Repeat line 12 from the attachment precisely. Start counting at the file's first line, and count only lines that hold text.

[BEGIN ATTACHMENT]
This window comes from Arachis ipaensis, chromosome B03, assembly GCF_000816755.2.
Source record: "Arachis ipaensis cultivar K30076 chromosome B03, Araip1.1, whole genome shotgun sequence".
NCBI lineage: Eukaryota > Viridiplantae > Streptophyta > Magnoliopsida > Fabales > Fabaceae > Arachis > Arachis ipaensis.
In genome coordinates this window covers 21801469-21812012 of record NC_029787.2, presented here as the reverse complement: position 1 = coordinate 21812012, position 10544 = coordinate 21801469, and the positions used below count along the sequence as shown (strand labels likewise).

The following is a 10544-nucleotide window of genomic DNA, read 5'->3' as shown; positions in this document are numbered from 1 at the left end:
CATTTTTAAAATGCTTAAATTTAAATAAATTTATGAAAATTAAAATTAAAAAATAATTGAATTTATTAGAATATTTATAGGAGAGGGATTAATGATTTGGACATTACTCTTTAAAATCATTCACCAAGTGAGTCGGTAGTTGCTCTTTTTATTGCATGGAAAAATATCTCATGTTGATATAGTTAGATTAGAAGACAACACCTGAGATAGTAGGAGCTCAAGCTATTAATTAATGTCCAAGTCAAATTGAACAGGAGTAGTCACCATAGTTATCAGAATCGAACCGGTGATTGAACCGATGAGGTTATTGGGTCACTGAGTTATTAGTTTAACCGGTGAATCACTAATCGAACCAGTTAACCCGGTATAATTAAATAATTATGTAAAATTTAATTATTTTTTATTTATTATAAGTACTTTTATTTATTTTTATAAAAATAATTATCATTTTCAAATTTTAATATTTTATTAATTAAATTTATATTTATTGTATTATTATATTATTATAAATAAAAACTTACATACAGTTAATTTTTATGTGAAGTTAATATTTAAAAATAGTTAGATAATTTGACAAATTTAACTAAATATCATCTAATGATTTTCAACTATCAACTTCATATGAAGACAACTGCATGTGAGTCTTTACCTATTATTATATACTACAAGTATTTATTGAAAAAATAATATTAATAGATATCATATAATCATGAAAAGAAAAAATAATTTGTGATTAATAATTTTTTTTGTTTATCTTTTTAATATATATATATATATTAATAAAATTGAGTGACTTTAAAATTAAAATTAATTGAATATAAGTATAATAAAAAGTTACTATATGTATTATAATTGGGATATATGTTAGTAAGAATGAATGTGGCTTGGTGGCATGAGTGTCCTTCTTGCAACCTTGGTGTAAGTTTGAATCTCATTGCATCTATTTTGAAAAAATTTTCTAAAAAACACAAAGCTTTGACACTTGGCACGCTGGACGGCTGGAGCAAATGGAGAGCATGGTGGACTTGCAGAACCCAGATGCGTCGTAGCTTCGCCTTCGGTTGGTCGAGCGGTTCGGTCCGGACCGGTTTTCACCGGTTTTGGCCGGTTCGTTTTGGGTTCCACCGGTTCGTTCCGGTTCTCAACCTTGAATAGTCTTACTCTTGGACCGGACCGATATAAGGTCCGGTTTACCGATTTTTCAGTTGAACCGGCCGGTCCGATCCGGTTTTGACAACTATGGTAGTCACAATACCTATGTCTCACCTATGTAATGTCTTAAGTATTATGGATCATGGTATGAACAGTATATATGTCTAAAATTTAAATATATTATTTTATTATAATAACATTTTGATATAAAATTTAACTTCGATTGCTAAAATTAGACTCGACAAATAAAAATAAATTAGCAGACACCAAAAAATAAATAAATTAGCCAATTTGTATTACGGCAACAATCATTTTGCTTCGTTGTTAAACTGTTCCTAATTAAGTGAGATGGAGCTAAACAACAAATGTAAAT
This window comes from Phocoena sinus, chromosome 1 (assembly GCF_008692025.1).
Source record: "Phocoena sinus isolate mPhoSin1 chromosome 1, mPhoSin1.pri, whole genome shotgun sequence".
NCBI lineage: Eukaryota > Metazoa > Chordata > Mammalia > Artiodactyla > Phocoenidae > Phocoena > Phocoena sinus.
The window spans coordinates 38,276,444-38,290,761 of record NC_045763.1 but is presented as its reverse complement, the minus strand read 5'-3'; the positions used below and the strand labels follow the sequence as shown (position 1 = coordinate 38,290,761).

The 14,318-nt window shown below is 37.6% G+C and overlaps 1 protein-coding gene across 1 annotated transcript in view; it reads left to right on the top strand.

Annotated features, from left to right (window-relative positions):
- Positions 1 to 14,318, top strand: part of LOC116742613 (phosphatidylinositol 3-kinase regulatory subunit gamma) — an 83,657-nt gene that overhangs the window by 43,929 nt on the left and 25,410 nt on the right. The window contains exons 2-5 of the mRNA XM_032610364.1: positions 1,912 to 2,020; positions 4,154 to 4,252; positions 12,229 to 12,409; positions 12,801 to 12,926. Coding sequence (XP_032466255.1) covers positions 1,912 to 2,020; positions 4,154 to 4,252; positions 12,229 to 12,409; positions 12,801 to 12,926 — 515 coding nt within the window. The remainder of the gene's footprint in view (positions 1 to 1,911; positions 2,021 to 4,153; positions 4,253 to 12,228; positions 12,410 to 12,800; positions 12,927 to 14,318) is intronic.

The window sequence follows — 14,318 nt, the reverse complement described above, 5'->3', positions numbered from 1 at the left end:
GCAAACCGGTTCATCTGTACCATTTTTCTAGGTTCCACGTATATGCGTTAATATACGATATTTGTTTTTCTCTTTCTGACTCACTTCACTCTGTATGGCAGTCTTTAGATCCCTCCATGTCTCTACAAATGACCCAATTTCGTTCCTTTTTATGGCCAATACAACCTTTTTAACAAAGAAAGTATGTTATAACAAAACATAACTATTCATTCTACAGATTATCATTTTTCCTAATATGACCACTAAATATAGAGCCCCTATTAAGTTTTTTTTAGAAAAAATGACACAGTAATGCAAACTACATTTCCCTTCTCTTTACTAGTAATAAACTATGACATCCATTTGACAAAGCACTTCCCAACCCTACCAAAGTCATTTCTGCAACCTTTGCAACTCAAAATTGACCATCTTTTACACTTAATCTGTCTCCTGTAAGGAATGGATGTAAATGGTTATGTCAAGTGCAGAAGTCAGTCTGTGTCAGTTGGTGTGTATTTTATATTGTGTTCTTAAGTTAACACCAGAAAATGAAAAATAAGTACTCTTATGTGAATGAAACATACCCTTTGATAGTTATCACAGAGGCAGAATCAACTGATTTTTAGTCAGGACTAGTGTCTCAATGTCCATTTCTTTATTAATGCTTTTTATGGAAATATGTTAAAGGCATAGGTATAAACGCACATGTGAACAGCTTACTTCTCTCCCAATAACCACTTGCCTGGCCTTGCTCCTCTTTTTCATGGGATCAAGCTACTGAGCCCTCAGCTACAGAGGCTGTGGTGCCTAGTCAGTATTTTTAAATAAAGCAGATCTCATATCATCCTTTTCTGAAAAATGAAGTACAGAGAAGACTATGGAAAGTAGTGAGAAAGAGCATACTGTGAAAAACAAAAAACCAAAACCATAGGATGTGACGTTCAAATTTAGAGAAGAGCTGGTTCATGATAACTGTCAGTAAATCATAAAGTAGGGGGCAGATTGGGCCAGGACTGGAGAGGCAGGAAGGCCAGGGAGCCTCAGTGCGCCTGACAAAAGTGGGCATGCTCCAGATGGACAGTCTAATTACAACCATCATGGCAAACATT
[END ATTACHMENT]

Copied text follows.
Annotated features, from left to right (window-relative positions):